The Mars hex that has cost Russia its past three probes may be at work again.
Following a successful liftoff Tuesday, Russia’s Phobos-Grunt spacecraft, designed to return soil samples from the Martian moon Phobos, appeared to remain in Earth orbit after a scheduled upper-stage engine firing should have put it on the path to Mars.
“The news is ‘no news’ from the spacecraft,” planetary scientist Pascal Lee, with the Mars Institute, wrote in an email to Discovery News. “No telemetry since separation. This is not good.”
“Indications now are that the spacecraft is in safe mode, and the engine burn was never performed. The spacecraft could be reset, and the mission might be recoverable,” reports The Planetary Society, which is flying a piggyback astrobiology experiment on the mission.
“We had a difficult night,” Russian space agency head Vladimir Popovkin told the Russian news agency RIA Novosti, RussianSpaceWeb.com reports. “We could not locate the spacecraft for a very long time. Now we know its coordinates.”
Flight directors were working to recover the spacecraft, which still had the propellant necessary for the engine burns to get to Mars.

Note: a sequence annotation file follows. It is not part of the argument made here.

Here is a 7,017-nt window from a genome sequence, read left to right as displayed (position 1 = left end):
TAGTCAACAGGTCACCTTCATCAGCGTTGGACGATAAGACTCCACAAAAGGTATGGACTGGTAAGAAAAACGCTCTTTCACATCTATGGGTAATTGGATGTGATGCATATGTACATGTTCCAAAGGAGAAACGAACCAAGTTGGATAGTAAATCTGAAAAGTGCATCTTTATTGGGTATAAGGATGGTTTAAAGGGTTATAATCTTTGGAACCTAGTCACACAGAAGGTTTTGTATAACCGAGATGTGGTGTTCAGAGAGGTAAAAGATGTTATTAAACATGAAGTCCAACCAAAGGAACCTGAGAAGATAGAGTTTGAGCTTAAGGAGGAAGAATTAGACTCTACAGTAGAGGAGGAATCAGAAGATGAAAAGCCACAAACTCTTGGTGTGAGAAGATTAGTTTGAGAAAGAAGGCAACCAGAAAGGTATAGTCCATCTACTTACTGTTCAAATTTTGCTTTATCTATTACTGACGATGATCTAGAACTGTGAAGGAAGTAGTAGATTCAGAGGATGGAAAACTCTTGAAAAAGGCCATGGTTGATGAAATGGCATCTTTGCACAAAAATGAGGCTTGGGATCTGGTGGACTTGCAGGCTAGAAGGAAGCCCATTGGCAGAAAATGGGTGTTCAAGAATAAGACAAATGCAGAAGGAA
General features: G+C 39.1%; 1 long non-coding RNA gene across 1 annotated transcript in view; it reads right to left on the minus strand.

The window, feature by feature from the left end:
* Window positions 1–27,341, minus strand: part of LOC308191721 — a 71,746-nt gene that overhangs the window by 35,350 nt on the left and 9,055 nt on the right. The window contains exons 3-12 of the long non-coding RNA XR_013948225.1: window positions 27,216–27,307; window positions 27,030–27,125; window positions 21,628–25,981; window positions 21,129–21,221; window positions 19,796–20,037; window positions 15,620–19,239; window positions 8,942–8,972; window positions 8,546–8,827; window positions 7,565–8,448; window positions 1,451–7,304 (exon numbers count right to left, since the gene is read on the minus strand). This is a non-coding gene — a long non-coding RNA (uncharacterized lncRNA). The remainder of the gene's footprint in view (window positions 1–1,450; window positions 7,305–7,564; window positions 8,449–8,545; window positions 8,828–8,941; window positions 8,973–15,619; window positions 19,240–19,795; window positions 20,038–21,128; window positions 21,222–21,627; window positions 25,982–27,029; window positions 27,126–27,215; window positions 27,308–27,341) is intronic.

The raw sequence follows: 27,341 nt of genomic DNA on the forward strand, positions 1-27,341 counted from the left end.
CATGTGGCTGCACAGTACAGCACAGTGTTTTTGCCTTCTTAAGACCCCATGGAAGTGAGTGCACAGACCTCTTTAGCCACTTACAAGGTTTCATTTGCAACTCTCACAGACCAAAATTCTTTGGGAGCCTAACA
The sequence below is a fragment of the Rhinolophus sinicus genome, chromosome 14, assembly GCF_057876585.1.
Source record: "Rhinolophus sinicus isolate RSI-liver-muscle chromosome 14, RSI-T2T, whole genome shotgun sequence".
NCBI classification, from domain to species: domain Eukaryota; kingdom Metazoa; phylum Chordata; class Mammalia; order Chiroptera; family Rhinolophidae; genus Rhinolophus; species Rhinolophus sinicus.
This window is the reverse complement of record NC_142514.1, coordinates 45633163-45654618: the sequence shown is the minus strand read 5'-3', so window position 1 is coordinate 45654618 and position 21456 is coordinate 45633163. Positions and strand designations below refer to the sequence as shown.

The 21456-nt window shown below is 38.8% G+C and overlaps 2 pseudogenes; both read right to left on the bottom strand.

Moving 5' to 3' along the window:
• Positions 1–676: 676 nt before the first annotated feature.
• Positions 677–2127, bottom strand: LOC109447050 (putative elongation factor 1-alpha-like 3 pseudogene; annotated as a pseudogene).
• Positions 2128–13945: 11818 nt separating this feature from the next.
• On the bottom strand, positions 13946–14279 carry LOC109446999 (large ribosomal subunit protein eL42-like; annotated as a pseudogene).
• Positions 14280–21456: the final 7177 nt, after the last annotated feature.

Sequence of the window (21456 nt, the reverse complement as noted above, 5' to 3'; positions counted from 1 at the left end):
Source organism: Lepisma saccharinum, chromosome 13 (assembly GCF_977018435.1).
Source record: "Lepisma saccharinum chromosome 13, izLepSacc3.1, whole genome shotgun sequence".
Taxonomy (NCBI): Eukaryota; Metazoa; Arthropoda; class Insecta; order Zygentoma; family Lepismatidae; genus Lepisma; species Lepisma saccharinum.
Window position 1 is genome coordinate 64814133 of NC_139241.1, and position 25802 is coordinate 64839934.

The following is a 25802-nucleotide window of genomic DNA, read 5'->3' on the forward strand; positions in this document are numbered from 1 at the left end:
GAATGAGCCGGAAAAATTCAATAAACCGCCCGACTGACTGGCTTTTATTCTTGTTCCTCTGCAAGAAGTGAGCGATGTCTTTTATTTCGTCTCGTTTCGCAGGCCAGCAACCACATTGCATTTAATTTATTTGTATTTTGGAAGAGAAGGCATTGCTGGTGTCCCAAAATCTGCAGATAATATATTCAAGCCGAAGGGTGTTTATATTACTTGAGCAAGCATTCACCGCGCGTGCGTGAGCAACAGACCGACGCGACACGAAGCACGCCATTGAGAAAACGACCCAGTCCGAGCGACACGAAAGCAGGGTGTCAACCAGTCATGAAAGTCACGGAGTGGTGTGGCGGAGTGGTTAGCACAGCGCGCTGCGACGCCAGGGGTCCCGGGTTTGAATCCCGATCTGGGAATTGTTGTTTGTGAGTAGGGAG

“Ground controllers reportedly had three days to uplink new instructions onboard the spacecraft, before onboard batteries would be fully discharged,” Popovkin said, as reported by RussianSpaceWeb.com
The mission was Russia’s first attempt to return to interplanetary space following the loss of a Mars orbiter and lander in 1996. None of the 18 previous Russian and Soviet Mars spacecraft have been completely successful.
Image: A good start … and then trouble. Russian Zenit rocket lifts off with spacecraft bound for Phobos, one of Mars’ moons. Credit: SpaceflightNow.com for Discovery News.